How to Use a Plunger to Unclog a Toilet or Sink

Lee Weal

Most households have at least one plunger, and most people assume they know how to use it properly. In fact, there are two basic types of plungers--one being more effective than the other at clearing toilet clogs.

Cup plungers are best for sinks and tubs, not toilets.

The proper technique for using a plunger may mean the difference between clearing the clog yourself or having to call in a plumber. For best results, use a flange plunger that has a rubber extension for toilets. For sinks and tubs, use a standard cup plunger.


  1. Turn off the water supply to the toilet at the valve that's usually located behind the toilet. Turn the valve completely clockwise to close.

  2. Protect the floor surrounding the toilet with newspapers or towels.

  3. Put on rubber gloves. If drain cleaner has been poured down the toilet, don eye protection.

  4. Place the plunger into the toilet so it completely covers the drain opening. The bowl needs enough water to reach at least halfway up the head of the plunger. You may need to add water with a bucket.

  5. Grip the handle of the plunger with both hands. Push it down slowly, but bring it up quickly without lifting the head of the plunger from the drain. The plunger should be perpendicular to the drain so it can be pumped straight up and down, rather than at an angle.

  6. Pump the handle up and down rapidly several times to create suction and dislodge the clog.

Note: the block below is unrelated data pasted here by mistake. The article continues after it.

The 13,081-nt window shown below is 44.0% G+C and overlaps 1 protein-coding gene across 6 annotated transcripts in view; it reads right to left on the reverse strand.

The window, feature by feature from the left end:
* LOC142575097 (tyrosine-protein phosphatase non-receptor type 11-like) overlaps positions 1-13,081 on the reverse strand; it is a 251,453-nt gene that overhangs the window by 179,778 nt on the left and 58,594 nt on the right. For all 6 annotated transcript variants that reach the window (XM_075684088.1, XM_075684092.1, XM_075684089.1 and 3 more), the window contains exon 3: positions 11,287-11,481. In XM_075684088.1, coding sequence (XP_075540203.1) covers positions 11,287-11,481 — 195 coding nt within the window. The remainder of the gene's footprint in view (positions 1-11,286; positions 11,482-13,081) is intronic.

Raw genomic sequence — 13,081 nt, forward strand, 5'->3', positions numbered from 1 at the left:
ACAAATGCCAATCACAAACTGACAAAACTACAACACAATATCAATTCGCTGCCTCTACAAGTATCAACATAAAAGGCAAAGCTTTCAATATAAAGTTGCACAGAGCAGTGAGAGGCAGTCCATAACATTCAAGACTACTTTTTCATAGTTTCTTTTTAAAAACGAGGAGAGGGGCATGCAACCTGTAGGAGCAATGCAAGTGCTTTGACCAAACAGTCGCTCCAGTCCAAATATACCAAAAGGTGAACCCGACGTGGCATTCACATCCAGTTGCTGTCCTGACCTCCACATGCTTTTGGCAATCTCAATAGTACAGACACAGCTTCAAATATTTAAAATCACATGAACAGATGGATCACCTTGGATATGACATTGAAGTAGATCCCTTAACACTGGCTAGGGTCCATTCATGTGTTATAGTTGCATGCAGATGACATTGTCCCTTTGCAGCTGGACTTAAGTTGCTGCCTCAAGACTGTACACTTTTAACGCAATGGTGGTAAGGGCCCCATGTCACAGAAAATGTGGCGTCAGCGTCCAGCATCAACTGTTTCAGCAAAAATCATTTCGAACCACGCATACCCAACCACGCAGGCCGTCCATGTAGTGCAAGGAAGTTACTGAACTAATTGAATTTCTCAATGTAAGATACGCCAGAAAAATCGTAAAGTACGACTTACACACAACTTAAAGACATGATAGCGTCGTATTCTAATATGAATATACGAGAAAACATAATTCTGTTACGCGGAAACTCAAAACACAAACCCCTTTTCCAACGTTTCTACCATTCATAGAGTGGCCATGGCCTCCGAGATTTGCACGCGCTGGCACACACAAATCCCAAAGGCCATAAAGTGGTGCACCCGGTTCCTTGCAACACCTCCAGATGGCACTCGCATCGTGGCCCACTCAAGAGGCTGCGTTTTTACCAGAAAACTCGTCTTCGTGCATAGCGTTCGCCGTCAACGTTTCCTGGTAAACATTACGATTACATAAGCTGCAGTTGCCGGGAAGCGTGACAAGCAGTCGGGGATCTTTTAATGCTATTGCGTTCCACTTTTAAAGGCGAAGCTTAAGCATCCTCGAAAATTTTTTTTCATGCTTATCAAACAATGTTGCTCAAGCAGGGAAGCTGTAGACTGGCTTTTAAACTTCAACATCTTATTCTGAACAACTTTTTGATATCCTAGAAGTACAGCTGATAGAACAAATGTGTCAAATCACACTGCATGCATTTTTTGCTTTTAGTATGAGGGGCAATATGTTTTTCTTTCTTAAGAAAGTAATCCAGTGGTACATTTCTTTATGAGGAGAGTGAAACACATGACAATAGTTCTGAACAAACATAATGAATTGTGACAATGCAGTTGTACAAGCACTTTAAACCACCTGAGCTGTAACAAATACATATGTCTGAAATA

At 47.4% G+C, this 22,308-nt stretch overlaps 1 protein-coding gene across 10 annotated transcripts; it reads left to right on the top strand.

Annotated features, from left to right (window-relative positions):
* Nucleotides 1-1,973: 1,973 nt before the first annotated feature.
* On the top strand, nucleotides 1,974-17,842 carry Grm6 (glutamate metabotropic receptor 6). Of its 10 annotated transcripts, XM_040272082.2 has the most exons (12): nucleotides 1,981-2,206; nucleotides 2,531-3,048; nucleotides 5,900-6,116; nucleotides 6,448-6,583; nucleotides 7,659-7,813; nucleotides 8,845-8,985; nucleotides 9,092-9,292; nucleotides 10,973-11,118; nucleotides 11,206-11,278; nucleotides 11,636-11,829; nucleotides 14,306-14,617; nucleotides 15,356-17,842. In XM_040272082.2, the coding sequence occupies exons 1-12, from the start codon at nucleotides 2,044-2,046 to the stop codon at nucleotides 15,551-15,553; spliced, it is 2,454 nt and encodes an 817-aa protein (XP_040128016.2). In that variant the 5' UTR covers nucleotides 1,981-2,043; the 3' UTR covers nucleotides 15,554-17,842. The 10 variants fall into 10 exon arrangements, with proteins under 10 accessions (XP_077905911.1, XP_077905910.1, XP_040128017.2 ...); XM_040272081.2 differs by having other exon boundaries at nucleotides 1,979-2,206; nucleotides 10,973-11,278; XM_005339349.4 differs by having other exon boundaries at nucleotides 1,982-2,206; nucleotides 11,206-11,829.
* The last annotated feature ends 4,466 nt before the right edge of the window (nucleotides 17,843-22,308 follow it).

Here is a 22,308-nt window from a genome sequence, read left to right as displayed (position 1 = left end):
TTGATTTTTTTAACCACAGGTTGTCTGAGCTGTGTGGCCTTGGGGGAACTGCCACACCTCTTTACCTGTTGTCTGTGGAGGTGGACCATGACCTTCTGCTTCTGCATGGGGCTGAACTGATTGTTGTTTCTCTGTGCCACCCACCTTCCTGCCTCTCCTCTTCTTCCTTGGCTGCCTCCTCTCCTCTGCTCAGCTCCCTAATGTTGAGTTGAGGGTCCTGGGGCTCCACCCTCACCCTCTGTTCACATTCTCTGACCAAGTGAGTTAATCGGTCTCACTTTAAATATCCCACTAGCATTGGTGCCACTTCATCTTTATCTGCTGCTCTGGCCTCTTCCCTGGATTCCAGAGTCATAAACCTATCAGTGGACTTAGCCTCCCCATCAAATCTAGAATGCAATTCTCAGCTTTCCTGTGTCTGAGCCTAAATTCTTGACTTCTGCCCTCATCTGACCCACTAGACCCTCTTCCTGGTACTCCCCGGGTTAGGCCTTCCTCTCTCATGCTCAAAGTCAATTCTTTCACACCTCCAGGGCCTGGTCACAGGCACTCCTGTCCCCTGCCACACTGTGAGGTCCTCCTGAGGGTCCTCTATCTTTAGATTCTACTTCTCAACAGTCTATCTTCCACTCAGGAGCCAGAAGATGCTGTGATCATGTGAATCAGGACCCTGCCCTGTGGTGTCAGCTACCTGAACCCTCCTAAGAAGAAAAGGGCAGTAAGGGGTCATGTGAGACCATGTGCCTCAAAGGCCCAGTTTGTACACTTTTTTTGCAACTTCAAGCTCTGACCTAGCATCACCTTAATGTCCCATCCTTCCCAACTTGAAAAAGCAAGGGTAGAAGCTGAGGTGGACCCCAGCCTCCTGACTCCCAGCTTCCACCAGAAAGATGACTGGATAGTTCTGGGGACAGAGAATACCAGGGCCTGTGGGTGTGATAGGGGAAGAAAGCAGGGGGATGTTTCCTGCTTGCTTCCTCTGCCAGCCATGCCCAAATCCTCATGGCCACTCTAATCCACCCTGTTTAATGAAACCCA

7. Release the head of the plunger after pulling up sharply several times. Flush the toilet to see if the water flows freely.

  8. Repeat the pumping and releasing action several times. If the clog remains, use an auger to clear it or contact a plumber.


  1. Cover the overflow outlet by placing a wet cloth into the opening.

  2. Submerge the head of the cup plunger into the standing water. Add sufficient water to cover the head of the plunger, if necessary.

  3. Hold the plunger with both hands and push down forcefully. Pump the plunger up and down with equal force for about 10 seconds without breaking the seal between the plunger head and the drain.

  4. Release the plunger head from the drain to see if the water drains out. If not, repeat step 3 several times.

  5. Consult a plumber if the sink remains clogged.


There should be as many flange plungers as there are bathrooms in the home. Keep them in the bathroom or nearby.


Avoid using a plunger after pouring chemical drain cleaner down the drain. The chemical may splash and cause burns.